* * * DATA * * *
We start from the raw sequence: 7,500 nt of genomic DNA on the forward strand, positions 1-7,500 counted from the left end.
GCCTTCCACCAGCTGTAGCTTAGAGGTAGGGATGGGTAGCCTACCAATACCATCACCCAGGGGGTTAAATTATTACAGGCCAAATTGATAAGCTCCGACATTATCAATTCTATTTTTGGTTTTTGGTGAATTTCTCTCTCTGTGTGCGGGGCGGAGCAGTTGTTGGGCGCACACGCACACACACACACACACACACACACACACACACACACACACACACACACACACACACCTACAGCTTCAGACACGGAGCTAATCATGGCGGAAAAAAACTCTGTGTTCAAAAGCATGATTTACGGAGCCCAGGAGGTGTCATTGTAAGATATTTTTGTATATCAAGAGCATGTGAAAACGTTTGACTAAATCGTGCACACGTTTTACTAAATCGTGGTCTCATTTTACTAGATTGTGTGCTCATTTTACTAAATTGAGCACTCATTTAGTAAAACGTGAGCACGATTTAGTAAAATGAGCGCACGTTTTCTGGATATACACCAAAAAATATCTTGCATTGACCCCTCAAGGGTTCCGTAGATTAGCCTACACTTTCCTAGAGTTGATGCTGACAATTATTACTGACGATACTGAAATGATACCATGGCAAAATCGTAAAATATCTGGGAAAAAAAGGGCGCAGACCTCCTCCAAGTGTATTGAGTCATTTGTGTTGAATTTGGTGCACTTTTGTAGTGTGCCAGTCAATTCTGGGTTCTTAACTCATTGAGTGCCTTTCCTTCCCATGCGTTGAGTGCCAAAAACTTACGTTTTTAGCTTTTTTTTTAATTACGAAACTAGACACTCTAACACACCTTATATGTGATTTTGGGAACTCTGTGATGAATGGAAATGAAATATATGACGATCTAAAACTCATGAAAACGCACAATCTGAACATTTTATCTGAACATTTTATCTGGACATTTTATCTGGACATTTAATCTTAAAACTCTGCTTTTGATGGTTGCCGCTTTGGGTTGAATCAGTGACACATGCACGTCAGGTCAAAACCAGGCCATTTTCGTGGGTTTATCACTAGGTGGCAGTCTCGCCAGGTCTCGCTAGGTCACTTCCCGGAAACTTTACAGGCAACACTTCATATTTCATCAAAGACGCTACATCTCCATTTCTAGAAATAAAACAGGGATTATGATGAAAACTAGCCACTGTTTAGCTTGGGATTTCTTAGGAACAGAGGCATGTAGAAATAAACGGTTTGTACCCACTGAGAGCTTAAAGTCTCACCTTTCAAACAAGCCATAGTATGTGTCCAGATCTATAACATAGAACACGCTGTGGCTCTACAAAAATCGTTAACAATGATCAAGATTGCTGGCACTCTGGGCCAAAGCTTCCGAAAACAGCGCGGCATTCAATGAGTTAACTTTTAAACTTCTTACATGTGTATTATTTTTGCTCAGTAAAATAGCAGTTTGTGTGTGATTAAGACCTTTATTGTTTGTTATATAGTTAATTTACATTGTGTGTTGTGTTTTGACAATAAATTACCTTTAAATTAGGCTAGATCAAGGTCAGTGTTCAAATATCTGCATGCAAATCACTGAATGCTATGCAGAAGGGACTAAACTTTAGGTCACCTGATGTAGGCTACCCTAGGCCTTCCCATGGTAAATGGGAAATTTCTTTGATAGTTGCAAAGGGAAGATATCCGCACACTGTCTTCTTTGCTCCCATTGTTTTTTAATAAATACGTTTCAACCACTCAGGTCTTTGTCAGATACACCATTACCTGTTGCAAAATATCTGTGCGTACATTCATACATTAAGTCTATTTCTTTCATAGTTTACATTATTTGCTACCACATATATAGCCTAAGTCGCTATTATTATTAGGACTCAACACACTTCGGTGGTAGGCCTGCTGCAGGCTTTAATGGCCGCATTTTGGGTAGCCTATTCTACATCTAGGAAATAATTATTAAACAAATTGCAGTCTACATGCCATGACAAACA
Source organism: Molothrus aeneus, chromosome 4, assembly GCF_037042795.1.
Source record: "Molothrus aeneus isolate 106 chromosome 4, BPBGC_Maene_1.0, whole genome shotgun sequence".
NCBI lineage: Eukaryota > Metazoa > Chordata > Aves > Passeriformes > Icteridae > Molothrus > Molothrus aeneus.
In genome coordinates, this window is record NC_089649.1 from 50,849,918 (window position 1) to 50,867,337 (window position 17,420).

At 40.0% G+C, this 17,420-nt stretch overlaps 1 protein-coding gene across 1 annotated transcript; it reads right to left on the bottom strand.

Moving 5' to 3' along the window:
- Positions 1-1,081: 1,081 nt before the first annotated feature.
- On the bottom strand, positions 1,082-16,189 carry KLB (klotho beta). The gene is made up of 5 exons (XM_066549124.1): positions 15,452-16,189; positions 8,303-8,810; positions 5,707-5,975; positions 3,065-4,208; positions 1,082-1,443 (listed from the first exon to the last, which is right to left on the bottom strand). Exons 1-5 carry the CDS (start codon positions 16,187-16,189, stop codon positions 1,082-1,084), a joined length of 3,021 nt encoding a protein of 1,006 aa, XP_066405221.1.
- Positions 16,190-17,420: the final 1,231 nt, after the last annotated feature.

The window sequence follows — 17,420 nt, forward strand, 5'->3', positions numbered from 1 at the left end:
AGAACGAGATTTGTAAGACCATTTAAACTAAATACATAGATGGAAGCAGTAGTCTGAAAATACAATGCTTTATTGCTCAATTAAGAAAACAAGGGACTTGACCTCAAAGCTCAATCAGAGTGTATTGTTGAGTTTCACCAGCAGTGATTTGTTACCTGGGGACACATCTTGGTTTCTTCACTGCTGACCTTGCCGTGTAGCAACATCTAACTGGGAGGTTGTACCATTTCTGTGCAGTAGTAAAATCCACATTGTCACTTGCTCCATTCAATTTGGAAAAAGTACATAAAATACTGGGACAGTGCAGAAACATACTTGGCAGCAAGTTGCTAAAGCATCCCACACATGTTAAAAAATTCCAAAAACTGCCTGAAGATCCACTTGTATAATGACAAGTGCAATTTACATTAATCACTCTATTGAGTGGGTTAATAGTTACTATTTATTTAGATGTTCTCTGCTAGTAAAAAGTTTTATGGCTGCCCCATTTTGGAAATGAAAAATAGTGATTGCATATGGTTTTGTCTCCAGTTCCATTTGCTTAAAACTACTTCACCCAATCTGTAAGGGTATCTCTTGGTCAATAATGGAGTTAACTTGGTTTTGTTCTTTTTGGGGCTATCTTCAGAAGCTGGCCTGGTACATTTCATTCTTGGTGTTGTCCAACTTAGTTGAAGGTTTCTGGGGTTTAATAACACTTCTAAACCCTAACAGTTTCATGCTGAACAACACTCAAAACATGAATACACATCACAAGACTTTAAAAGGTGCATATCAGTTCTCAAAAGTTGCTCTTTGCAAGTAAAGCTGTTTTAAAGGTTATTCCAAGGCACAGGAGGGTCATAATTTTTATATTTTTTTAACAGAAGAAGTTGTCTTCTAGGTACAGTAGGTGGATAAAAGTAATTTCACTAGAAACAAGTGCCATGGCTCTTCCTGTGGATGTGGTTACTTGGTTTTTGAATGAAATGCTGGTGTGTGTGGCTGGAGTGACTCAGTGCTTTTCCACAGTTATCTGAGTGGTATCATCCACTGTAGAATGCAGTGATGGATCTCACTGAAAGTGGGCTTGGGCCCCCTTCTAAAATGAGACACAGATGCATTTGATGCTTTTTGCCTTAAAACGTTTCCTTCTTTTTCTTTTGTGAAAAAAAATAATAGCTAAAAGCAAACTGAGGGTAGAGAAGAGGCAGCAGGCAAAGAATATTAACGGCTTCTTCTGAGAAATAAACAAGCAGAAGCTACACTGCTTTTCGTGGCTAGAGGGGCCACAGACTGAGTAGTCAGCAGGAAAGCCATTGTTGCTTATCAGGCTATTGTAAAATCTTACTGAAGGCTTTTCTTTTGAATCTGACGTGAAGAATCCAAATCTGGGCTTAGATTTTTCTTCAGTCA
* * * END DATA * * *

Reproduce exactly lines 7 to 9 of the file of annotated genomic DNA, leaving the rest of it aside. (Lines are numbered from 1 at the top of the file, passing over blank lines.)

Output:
At 40.0% G+C, this 17,420-nt stretch overlaps 1 protein-coding gene across 1 annotated transcript; it reads right to left on the bottom strand.

Moving 5' to 3' along the window:
- Positions 1-1,081: 1,081 nt before the first annotated feature.